The following is an excerpt from a work-in-progress called The Town I Live In.
Viewing Orange County land as a commodity to be exploited for profit, many of the early Orange County pioneers, and the companies they represented, did some pretty awful things to the land.
Under the “Drainage Act” of 1881, much of the Bolsa Chica wetlands were drained to make room for agriculture production and, later, oil. Many native animals and plants were, of course, killed.
The Union Oil and Standard Oil companies delved greedily and deeply into the earth in cities like Brea, Huntington, and Fullerton, with little heed paid to the environmental consequences.
Charles C. Chapman, local orange grower and Fullerton’s first mayor, experimented with oil drilling. On March 11, 1919, he brought in a “gusher” on his property.
Hearing about this, the Standard Oil Company quickly leased land from Samuel Kraemer, literally across the road from Chapman’s property, and began drilling. Historian Leo J. Friis writes, “Three weeks later it spewed oil over twenty acres of Chapman’s choicest orange trees.”
This image of oil covering orange groves was a fitting prophecy, signaling the end of the era of the orange in Orange County, and the beginning of the era of oil. Charles Chapman’s son recalled: “For a number of years, we had noticed that along the highway the trees didn’t do well. We all thought it was dust or something like that. Then it began to be evident that it was the exhaust from the automobiles. As that increased, the damage increased.”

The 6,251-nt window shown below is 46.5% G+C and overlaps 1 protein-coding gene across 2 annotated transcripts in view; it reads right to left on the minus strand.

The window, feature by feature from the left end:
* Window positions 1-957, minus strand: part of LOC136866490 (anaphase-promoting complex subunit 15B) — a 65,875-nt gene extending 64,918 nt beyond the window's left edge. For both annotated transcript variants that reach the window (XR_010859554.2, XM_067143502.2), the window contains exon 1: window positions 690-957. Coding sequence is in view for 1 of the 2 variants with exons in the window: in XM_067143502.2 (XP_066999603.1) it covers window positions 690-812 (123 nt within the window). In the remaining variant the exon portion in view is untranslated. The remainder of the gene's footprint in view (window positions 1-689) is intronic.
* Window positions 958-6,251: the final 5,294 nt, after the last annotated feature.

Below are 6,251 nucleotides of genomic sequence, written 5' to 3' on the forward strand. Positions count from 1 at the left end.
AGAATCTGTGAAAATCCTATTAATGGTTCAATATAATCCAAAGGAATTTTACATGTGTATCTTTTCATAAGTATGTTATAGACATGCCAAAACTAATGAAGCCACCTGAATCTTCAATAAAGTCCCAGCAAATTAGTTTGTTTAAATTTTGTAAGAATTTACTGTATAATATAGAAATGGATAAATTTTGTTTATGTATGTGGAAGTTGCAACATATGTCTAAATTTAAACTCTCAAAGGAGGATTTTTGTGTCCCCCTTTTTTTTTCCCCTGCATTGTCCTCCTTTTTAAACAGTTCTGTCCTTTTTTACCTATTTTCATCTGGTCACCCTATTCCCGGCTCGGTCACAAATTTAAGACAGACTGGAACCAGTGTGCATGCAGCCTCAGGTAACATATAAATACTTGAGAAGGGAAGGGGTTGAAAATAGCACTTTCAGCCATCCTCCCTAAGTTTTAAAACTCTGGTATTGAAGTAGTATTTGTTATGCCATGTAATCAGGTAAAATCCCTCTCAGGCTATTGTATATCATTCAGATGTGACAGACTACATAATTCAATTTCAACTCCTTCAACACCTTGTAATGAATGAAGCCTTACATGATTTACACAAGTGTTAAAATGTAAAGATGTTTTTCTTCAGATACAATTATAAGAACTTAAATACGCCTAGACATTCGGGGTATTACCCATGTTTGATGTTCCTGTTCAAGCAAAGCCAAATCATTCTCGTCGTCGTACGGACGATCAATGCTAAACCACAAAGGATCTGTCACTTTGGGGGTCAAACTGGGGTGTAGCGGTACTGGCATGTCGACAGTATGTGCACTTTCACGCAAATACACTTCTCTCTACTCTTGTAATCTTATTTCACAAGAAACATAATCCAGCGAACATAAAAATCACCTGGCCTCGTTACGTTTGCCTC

But not everyone saw the land as a commodity to be exploited. A pioneer who had a different view of the land was William Wendt, a landscape painter who came to Laguna in 1906 and painted many of the early, iconic images of the Southern California coast. He was described as “a deeply religious man, a quality of which was manifest in a reverent feeling toward nature and a kindly understanding of his fellow man.”
In my experience, artists are, by nature, poor business people, precisely because they care about nature and people. Despite this, Wendt was influential in establishing an artists’ colony in Laguna Beach, a colony whose legacy survives today.
Interestingly, The Great Depression in the United States was a great boon for the arts. It was a time unprecedented in American history. The government actually supported artists in a serious way, with the Works Progress Administration. Photographers like Dorothea Lange documented a side of America few had seen before: migrant workers and the poor.
Here in Fullerton, artist Charles Kassler was commissioned by the government to paint the beautiful fresco on the side of Plummer Auditorium “Pastoral California.”
The first “Festival of the Arts” in Laguna Beach happened in 1932, right in the middle of the Great Depression.
In 1930, Thomas E. Williams, a printmaking teacher at Santa Ana College, developed one of the first publishing groups in Orange County devoted to the arts. It was called, appropriately, Fine Arts Press. Historian Leo J. Friis writes, “He was a master craftsman and his work was an outstanding contribution to the typographical art and to book designing.”
As someone who is involved with the Downtown Fullerton Art Walk, co-owner of an art gallery and a fledgling printing press, I can’t help but see parallels between what happened during the Great Depression and what is happening today. When people don’t have a lot of wealth to distract themselves, they start to look carefully at the world. They start to see the world not as something to be exploited for maximum profit, but something to be appreciated, celebrated, and loved. At least that’s the way I see it.
Landscape by William Wendt